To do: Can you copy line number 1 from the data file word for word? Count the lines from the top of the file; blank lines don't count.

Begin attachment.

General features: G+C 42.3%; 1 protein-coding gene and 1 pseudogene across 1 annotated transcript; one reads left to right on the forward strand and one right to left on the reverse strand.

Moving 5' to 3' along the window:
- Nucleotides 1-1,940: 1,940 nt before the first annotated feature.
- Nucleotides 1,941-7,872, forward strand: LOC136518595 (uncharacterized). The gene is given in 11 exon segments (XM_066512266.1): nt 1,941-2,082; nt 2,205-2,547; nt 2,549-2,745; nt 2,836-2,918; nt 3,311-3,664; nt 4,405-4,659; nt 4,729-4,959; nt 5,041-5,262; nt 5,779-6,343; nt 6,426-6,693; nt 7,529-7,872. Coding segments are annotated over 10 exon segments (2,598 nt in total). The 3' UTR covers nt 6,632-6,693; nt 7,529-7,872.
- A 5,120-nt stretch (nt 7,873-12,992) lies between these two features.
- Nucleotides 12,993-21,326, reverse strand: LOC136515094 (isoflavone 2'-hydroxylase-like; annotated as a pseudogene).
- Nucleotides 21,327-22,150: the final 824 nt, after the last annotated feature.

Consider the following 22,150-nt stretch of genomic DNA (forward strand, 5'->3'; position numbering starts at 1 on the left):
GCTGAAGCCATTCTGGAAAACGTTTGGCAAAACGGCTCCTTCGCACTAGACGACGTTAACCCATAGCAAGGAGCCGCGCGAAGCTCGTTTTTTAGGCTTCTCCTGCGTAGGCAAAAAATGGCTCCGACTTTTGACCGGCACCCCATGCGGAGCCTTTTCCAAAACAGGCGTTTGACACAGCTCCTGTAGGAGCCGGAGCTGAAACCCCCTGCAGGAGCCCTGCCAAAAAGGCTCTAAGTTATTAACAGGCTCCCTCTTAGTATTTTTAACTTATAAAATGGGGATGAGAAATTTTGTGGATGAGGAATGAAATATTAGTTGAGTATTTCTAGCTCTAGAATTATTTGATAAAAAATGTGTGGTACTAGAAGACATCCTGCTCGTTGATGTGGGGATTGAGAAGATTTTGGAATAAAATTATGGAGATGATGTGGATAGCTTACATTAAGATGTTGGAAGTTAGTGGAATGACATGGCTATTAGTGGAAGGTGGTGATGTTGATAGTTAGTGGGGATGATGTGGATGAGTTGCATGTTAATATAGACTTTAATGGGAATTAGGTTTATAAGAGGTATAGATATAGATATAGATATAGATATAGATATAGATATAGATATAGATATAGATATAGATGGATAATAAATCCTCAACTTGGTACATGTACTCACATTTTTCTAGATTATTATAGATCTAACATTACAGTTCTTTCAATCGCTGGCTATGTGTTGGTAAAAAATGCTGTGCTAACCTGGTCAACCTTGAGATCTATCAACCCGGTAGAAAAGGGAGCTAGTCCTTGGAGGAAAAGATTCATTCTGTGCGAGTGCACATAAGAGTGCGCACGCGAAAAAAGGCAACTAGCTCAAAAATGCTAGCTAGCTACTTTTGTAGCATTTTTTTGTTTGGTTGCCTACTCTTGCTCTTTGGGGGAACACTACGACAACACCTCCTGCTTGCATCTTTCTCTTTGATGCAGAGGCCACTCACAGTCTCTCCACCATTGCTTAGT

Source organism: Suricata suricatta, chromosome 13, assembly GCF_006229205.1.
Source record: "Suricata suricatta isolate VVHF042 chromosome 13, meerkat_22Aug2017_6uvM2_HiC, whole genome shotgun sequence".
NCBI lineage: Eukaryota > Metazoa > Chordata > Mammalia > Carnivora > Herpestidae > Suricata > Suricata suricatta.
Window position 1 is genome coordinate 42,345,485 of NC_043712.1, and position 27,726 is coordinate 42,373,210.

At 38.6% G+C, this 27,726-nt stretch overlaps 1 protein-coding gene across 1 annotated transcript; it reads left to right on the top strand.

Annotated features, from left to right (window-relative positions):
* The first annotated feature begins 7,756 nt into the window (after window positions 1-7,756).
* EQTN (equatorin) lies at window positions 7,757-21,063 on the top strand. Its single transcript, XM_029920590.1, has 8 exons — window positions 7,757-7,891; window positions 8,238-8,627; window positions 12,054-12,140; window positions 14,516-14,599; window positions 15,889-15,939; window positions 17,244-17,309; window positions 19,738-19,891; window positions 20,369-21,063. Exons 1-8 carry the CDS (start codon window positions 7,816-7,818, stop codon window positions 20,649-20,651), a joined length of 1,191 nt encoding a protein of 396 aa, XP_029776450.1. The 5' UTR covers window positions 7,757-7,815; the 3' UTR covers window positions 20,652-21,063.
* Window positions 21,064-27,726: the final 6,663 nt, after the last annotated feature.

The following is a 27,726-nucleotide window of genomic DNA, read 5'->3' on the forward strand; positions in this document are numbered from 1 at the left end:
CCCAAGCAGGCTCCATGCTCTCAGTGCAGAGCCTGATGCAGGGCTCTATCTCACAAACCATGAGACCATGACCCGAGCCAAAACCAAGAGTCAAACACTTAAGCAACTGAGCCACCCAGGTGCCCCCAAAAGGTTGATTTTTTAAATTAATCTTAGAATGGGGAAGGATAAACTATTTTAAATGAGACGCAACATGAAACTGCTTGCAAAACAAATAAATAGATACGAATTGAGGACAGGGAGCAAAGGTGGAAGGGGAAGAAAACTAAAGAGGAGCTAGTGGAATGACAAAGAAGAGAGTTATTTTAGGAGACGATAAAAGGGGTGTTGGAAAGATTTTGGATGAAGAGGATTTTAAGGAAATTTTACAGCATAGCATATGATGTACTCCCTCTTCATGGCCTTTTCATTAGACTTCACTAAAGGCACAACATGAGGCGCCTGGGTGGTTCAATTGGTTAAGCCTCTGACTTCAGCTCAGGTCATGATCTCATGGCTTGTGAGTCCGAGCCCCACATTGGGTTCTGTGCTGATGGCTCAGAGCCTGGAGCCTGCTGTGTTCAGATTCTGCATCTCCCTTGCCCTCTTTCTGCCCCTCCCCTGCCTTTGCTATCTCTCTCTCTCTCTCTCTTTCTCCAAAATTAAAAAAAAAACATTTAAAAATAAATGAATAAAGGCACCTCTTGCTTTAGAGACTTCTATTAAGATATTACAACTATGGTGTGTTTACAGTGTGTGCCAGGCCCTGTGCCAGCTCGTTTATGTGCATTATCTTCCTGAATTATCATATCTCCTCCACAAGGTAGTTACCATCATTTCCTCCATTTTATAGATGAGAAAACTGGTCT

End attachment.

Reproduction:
General features: G+C 42.3%; 1 protein-coding gene and 1 pseudogene across 1 annotated transcript; one reads left to right on the forward strand and one right to left on the reverse strand.